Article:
Taxi driver, London, UK: “There comes a time in life when you either take the courage to be yourself or you end up living the life someone else decided for you. Society will never accept you being yourself unless you make money from it. Apparently, money is the only thing everyone believes in. If and just if you make money being yourself, they will agree with you.”
Travelling with an organ is like travelling with a Tamagotchi. First of all, it must be with you at all times and you must carry it everywhere, even to the bathroom. Due to some universal connection I cannot explain, every time I effectuate a transport, I get my period. Even when I had an IUD for two years and didn’t get my period, I still bled during every transport. I call them ‘Blood Journeys’, in which I bleed and transport blood. My blood journeys are a blood link with humanity, with the universe, with rebirths, with second chances.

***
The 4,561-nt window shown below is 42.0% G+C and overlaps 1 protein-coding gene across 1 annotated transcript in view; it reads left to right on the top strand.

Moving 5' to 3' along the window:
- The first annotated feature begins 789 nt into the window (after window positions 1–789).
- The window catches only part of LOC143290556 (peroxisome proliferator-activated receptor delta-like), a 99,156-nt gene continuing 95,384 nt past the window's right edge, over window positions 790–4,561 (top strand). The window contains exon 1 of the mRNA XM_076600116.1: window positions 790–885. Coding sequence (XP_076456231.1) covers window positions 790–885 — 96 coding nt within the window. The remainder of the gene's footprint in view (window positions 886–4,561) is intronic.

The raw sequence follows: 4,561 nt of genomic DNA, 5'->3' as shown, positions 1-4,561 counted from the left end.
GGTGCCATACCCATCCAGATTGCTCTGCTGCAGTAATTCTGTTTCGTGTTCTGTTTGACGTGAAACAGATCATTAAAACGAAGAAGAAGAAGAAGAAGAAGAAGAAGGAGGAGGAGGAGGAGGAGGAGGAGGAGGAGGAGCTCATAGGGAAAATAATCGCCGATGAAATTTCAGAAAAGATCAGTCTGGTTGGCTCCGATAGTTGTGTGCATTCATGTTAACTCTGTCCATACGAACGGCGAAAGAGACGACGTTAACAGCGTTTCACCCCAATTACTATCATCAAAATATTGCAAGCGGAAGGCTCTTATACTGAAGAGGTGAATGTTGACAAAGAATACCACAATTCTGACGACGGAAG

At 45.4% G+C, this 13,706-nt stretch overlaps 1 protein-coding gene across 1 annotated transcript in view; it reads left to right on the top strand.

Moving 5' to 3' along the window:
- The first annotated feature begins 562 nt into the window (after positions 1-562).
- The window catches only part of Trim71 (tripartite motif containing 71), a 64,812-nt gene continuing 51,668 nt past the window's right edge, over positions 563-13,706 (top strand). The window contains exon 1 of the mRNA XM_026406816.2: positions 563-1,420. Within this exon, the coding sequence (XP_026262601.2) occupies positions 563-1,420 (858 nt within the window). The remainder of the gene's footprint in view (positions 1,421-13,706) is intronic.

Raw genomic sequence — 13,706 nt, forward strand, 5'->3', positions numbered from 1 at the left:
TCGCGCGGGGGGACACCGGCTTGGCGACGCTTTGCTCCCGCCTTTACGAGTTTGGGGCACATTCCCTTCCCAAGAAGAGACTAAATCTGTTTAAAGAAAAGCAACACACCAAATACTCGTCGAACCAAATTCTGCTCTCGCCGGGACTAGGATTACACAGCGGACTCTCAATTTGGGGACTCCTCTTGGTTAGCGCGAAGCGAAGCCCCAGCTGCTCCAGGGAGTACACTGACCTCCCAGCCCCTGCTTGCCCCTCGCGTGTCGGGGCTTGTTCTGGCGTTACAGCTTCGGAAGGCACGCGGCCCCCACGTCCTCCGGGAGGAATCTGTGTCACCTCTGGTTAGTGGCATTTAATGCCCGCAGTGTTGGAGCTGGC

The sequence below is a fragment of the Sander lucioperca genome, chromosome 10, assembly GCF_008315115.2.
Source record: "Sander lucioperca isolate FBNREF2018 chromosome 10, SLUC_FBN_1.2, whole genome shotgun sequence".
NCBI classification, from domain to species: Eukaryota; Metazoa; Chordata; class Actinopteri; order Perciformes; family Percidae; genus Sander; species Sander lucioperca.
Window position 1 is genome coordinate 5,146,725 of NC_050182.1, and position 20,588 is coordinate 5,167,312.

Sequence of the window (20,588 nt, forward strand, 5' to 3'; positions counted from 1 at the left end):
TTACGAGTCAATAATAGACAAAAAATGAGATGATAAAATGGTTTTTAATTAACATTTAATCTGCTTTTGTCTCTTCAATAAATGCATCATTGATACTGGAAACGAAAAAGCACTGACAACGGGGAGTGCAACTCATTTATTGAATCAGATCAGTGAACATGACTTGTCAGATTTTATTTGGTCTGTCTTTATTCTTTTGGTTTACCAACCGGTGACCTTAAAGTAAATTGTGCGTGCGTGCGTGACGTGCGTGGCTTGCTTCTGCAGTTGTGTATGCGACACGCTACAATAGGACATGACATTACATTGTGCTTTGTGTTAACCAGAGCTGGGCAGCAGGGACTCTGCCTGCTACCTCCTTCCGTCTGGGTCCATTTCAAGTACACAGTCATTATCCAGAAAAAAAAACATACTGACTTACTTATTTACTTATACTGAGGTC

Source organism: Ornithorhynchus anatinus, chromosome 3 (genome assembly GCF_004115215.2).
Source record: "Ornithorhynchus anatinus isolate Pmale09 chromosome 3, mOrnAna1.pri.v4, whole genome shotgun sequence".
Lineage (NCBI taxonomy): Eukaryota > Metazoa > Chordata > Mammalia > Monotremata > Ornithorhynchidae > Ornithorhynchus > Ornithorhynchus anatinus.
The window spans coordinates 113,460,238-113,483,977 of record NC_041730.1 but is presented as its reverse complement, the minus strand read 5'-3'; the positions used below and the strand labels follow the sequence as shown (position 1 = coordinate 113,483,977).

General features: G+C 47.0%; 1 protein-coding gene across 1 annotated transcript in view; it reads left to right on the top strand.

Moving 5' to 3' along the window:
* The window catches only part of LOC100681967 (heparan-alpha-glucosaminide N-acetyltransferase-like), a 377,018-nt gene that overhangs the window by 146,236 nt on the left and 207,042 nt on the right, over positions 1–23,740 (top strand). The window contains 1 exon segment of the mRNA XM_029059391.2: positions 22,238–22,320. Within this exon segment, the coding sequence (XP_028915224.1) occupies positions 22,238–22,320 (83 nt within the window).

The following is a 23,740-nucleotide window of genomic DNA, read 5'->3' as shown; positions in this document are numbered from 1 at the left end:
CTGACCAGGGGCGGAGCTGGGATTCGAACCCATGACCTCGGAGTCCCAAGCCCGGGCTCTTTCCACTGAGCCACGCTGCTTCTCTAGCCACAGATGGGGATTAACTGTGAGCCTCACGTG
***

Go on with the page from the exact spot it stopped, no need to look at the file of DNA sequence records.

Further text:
During the transports, I wear a rope tying my wrist to the fridge, which I do not take off even when I sleep on the plane. The temperature must be kept between 2 and 8 degrees centigrade, or the cells die. This means that you have to check the temperature and adjust it at least every hour or half an hour by placing diapers and ice inside the fridge. On a recent mission to Canada, it was so cold outside (-30 to -50 degrees) that for my precious cells not to die, I had to open the fridge and put my wool scarf between the organ and the ice. The temperature then remained fixed at 4.0. I fell asleep on the plane and dreamt that it was 40 degrees because of the scarf. Shocked, I almost screamed, woke up and checked. It was 4.0 with the dot in between.